Providing a Cabinet-approved formal response to a question posed by an opposition lawmaker, the Abe administration says to the effect that it is permissible to use the Imperial Rescript on Education of 1890 — an officially invalidated document — as a teaching material in school classes as long as the way it is used does not contravene the Constitution and the Fundamental Law of Education. Given its content and the historical role it played, the rescript should not be used in moral education. Its use by schools should be limited to history classes, and teachers need to make sure the document will be taught in its entirety, in context and from critical viewpoints.

It is worrying that some members of Prime Minister Shinzo Abe’s Cabinet endorse the rescript in one way or another and that the administration appears reluctant to set a concrete standard on the conditions under which the document can be used in classrooms.

The 315-word text was issued in the name of Emperor Meiji in October 1890, following the promulgation of the Meiji Constitution in February the previous year, to articulate the guiding principles of education of subjects of the Great Japanese Empire. It served as an indoctrination vehicle to strengthen the Japanese national polity founded on close bonds between emperors and their loyal subjects.

Its main part is a list of virtues that subjects of emperors must cultivate. The key virtues were chu (loyalty), ko (filial piety) and the readiness to dedicate oneself to support the Imperial house. Until Japan’s surrender in World War II, elementary schools played a crucial role in making the spirit of the text take hold in the minds of Japanese citizens. Schoolchildren were told to study and memorize the text through teaching in moral education, Japanese and history classes.

Certified copies of the text were usually kept in specially built small structure on school compounds together with photographs of the reigning emperor and empress. At the four major annual school ceremonies — New Year’s Day, Empire Day on Feb. 11, the Emperor’s Birthday (on April 29 in the Showa Era) and Emperor Meiji’s Birthday on Nov. 3 — teachers and students bowed toward the photographs of the emperor and empress and school principles read the rescript with grave reverence.

Chief Cabinet Secretary Yoshihide Suga stressed that the government has no intention of actively promoting use of the rescript in classes. He maintained the Cabinet’s position that it is wrong to treat the rescript as “the sole foundation of education.” But Suga opposes rejecting virtues mentioned by the rescript, such as filial piety, familial love among siblings and trusting relationships among friends — which he terms as universal values. Defense Minister Tomomi Inada holds a similar view of the rescript.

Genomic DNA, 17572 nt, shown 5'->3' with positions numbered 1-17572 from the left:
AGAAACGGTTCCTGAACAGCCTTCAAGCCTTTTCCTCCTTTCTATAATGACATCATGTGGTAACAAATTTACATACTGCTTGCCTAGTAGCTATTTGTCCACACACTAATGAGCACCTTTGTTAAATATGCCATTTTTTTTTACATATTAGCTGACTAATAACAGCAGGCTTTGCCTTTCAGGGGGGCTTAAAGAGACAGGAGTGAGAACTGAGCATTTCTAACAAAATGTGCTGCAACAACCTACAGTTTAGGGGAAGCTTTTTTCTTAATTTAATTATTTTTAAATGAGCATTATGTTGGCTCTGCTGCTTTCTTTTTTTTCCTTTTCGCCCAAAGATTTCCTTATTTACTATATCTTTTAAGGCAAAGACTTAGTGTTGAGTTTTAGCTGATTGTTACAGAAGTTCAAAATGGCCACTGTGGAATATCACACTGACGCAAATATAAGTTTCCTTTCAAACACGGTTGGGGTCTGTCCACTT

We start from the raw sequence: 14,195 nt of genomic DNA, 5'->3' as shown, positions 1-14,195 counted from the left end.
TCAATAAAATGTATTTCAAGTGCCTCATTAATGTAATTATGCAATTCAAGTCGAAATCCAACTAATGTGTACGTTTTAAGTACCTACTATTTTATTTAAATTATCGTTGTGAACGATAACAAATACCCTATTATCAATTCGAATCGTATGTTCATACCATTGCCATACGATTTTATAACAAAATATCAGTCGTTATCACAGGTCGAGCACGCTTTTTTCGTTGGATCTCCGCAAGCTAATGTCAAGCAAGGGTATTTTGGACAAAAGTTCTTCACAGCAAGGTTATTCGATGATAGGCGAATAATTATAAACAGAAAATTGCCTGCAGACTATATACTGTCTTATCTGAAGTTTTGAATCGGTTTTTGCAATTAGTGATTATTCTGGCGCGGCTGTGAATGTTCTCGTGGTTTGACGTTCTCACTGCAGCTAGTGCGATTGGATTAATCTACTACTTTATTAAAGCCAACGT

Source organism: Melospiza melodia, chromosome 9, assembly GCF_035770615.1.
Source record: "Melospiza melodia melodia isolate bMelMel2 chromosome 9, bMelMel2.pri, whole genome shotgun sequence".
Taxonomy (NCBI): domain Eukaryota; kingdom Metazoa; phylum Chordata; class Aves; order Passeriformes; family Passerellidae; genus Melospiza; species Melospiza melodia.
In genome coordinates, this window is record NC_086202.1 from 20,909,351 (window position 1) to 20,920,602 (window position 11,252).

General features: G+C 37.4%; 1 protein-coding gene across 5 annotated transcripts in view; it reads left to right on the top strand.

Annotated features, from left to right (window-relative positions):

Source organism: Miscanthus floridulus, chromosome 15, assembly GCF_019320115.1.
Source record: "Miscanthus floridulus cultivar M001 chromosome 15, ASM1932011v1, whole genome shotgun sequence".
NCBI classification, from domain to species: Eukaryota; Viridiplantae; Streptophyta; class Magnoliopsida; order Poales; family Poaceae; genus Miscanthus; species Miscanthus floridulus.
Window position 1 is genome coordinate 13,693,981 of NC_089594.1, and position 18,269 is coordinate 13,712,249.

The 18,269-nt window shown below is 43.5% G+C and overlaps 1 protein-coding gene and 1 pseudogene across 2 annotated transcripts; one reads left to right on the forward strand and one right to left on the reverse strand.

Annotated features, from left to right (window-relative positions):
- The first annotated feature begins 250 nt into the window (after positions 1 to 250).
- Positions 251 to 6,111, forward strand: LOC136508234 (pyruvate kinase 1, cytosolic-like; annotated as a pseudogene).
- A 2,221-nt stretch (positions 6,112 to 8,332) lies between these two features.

Both Suga and Inada miss an important point about the rescript. The document has a structure in which the emperor orders his subjects to cultivate particular virtues. This runs counter to the principle of modern democracy as declared by the postwar Constitution, which proclaims that “sovereign power rests with the people.”

In concluding the list of virtues, the rescript says in effect that if an exigency happens, an emperor’s subjects should summon up their courage and dedicate their lives so that the Imperial house will be able to last forever. Clearly the rescript’s ultimate purpose was to make subjects’ respect and loyalty for emperors absolute — the antithesis of the postwar Constitution’s provisions for emperors, which accord to them the status of “the symbol of the State and of the unity of the people,” not a sovereign.

The rescript also helped create people who blindly followed the Imperial Japanese state’s path of war. Its basic spirit is incompatible with today’s Constitution as well as the Fundamental Law of Education, which stresses the importance of the dignity and autonomy of individuals — even after its revision in 2006 during Abe’s first stint as prime minister.

In view of the basic character of the rescript, both houses of the Diet passed resolutions in June 1948 either rejecting it or confirming it as invalid. Lawmakers who endorse the rescript should think seriously about why both chambers adopted such resolutions.

Despite its obvious incongruities with the values that are cherished in postwar Japan, education minister Hirokazu Matsuno says the government will leave it up to individual schools and teachers how to use the rescript in the classroom. This fails to dispel suspicions about how the document that embodied the spiritual backbone of Imperial Japan will be taught to children.

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